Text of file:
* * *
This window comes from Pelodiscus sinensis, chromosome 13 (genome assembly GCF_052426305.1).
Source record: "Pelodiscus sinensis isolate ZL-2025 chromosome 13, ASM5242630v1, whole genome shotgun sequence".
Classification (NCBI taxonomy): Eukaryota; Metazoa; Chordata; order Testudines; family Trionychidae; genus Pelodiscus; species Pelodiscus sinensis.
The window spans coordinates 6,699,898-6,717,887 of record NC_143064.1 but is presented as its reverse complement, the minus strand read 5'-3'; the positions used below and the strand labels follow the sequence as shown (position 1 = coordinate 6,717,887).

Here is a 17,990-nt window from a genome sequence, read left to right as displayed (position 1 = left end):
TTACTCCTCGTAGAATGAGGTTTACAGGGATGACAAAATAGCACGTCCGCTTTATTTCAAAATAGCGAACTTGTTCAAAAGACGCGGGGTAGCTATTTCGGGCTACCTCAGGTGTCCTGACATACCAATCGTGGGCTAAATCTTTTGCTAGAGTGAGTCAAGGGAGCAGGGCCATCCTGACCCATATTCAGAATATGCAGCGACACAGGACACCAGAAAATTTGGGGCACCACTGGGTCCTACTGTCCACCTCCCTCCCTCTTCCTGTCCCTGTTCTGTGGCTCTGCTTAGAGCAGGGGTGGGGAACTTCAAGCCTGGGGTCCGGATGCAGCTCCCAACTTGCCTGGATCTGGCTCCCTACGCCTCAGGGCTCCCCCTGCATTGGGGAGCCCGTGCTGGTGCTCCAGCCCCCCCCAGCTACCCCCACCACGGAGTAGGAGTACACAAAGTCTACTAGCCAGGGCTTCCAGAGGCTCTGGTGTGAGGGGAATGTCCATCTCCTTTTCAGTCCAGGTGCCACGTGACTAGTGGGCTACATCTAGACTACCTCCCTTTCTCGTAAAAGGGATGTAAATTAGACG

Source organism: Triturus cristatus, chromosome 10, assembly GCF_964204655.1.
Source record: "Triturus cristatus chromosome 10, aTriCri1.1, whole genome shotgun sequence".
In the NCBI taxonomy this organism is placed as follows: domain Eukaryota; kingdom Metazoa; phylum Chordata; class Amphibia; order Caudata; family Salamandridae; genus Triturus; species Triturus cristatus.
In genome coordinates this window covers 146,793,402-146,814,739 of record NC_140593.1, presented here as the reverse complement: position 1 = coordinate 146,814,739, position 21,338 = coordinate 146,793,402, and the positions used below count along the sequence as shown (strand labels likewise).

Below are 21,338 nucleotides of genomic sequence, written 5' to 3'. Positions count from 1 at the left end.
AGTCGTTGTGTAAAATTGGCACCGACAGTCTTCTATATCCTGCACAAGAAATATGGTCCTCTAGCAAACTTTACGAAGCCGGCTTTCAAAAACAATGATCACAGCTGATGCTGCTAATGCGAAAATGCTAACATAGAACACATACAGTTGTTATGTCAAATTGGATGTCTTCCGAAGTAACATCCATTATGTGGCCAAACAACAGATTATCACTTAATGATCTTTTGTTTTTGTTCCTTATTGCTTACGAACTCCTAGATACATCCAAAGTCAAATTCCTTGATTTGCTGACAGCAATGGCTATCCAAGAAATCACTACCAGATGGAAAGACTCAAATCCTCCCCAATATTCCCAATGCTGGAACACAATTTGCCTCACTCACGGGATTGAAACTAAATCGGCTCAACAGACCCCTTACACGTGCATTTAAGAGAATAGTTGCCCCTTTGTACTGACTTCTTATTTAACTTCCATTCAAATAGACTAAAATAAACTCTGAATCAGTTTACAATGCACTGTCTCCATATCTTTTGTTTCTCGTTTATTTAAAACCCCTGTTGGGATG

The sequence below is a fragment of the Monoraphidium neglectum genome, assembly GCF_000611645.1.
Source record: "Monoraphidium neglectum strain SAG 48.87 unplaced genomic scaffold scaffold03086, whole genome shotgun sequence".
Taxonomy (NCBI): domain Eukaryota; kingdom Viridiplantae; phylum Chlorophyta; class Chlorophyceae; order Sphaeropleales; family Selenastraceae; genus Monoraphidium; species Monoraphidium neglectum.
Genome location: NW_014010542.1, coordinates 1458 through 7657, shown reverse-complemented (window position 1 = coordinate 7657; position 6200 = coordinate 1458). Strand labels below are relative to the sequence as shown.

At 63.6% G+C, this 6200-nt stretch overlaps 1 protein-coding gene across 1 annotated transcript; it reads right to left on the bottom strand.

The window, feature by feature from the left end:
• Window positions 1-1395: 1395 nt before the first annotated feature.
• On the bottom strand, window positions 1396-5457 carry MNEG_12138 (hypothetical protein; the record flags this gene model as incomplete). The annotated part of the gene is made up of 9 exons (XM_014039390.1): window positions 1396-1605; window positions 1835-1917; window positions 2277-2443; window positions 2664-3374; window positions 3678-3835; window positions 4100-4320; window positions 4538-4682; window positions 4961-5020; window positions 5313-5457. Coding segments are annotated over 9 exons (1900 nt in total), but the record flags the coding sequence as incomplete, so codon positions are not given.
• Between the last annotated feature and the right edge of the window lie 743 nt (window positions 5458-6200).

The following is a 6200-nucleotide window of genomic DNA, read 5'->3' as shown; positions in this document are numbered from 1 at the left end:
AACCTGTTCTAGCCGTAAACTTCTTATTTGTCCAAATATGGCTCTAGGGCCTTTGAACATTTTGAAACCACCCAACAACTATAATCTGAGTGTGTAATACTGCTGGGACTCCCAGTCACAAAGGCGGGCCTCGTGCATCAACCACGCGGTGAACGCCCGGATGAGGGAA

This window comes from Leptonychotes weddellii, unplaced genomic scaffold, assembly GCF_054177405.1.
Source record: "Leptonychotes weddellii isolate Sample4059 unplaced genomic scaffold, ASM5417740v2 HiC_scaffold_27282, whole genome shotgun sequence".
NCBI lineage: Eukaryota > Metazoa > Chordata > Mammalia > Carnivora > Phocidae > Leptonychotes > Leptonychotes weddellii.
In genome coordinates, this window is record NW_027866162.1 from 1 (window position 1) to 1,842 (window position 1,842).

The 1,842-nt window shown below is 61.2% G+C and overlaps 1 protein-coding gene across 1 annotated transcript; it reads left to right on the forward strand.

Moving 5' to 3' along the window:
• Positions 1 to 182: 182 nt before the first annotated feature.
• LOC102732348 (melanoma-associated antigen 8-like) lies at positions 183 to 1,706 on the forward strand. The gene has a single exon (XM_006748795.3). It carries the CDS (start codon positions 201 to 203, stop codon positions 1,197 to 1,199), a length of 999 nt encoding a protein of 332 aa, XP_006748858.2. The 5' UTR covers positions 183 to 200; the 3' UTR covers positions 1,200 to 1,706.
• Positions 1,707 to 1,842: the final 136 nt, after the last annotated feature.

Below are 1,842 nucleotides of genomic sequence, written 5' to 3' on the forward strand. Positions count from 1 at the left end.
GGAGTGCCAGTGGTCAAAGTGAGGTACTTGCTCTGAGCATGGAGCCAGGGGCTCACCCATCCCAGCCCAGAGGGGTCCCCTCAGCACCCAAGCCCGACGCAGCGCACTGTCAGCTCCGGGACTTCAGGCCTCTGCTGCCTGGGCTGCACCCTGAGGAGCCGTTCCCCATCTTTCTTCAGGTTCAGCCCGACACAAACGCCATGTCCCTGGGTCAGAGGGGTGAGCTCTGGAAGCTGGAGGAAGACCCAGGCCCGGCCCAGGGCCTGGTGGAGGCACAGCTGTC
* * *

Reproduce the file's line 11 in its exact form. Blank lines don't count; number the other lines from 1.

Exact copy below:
Below are 21,338 nucleotides of genomic sequence, written 5' to 3'. Positions count from 1 at the left end.